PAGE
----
There are various ways to implement a component based system in terms of programming paradigms and the first people will usually think of is through multiple inheritances. However, not all programming language supports multiple inheritances and it cannot also produce the dynamic, run-time, behaviour that I described previously. In the past, I have also tried using the Proxy pattern to alter the behaviour of passed functions but I really do not recommend it as it was neither stable nor practical to use. What most people use today, and which is also what Bjarne Rene uses in his article, are has-a relations through entities having collections of objects deriving from a master component interface. This works pretty well, and if you add this to the possibility of [»] instancing objects from strings that I presented some time ago, you get a really powerful tool.

However, there is one glitch in this perfect plan: how do components exchange information with each other? Components are designed as isolated ultra-specific behaviours but they exist in a world where they are a part of a whole. For example, the rendering component needs to know the position of the entity to render it at the proper location; the AI system may need to access the remaining health points to do the most pertinent action (such as not chasing a level 99+ warrior when it has only 1 HP left!) and so on. And it is the precise point here where I beg to differ with Bjarne Rene approach.

In Bjarne Rene approach, to access data located in another component you first locate the component (if it exists!), raw cast a pointer to it and directly read the information through conventional accessing technique such as pComponent->getHP();. But this is a really the last thing you want to do to your component system because it violates the encapsulation principle. To do the raw cast you need to have at least some information on the component specific interface (getHP function in our example) to do this. It may seem like a little trouble, but we are actually losing a lot of flexibility that way.

A better approach can already be found in Matthew Harmon article “A System for Managing Game Entities” in Game Programming Gems 4 (Charles River Media, 2004). In his system, entities communicate with each other by sending messages such as pEntity->sendMessage(MSG_GET_HP); where MSG_GET_HP would be a unique identifier, usually in the form of an integer for speed issues. It also allows every entity to interpret messages as they would like, or even to discard them if not applicable. For example, sending the “update” message to all entities would result in rendering the renderable components, updating the AI of AI component and so on.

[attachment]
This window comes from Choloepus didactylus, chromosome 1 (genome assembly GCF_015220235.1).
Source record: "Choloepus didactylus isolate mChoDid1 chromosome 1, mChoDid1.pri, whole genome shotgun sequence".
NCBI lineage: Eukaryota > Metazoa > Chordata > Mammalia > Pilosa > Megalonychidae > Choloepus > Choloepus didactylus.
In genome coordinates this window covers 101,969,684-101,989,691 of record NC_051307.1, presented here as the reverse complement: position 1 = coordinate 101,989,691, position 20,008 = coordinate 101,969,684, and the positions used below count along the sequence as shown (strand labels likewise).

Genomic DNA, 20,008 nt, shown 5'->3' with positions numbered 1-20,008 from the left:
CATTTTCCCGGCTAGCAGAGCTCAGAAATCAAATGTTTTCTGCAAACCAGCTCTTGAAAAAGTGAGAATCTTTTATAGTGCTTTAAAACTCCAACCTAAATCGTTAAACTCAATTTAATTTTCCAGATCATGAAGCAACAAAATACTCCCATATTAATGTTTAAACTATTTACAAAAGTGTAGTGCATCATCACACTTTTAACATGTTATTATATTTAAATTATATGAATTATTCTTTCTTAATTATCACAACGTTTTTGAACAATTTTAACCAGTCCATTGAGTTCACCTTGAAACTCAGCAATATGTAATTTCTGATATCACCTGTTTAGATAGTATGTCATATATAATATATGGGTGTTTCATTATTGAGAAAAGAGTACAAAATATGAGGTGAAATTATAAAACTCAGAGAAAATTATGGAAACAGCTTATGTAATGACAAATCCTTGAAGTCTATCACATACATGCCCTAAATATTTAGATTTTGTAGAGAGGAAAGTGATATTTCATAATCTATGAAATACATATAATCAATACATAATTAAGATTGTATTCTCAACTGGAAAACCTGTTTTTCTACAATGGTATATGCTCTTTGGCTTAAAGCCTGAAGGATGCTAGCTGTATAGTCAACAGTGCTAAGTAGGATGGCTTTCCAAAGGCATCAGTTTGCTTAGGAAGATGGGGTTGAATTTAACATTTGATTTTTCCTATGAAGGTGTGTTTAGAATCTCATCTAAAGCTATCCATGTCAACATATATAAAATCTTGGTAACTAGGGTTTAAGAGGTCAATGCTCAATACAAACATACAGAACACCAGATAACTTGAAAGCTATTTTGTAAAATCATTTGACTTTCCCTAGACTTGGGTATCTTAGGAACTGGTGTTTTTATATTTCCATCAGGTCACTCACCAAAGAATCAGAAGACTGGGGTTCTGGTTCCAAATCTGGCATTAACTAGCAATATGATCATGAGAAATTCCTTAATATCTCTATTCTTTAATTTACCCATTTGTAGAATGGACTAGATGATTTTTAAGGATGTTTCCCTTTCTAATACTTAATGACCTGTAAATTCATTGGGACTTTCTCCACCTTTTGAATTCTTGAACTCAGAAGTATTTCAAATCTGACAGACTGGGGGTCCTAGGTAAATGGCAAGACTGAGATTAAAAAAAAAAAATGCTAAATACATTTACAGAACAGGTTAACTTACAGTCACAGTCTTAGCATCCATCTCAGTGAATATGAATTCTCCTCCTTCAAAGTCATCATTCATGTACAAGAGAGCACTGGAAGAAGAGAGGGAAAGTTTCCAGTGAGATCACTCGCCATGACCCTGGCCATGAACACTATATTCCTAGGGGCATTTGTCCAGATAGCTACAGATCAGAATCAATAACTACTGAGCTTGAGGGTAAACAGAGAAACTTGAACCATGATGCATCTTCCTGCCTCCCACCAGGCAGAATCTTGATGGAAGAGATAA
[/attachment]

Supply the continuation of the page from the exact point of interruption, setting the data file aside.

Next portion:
I have been working with such systems for a very long time and it works pretty fine. If you have worked with the Half-Life SDK, you will also remember that it was the way used to exchange information between client and server sides so it would not be a too big burden for you to adapt this paradigm for inter-component communication.

Although the system works fine, it also has its downside. Here, it is in how parameters of the messages are handled. In Matthew Harmon approach (and this was also the case in the Half-Life SDK), parameters are sent as chunks of raw data which had to be encoded by the emitter and decoded by the receiving side. This requires having a precise knowledge on the communication packet structure. Actually, we have moved the encapsulation knowledge required from the class to the message packet. This is already much better but it is really pernicious in the long way because you will start to get problems after your game has reached a certain level of complexity. Proper documentation and code follow-up is mandatory to succeed with messaging.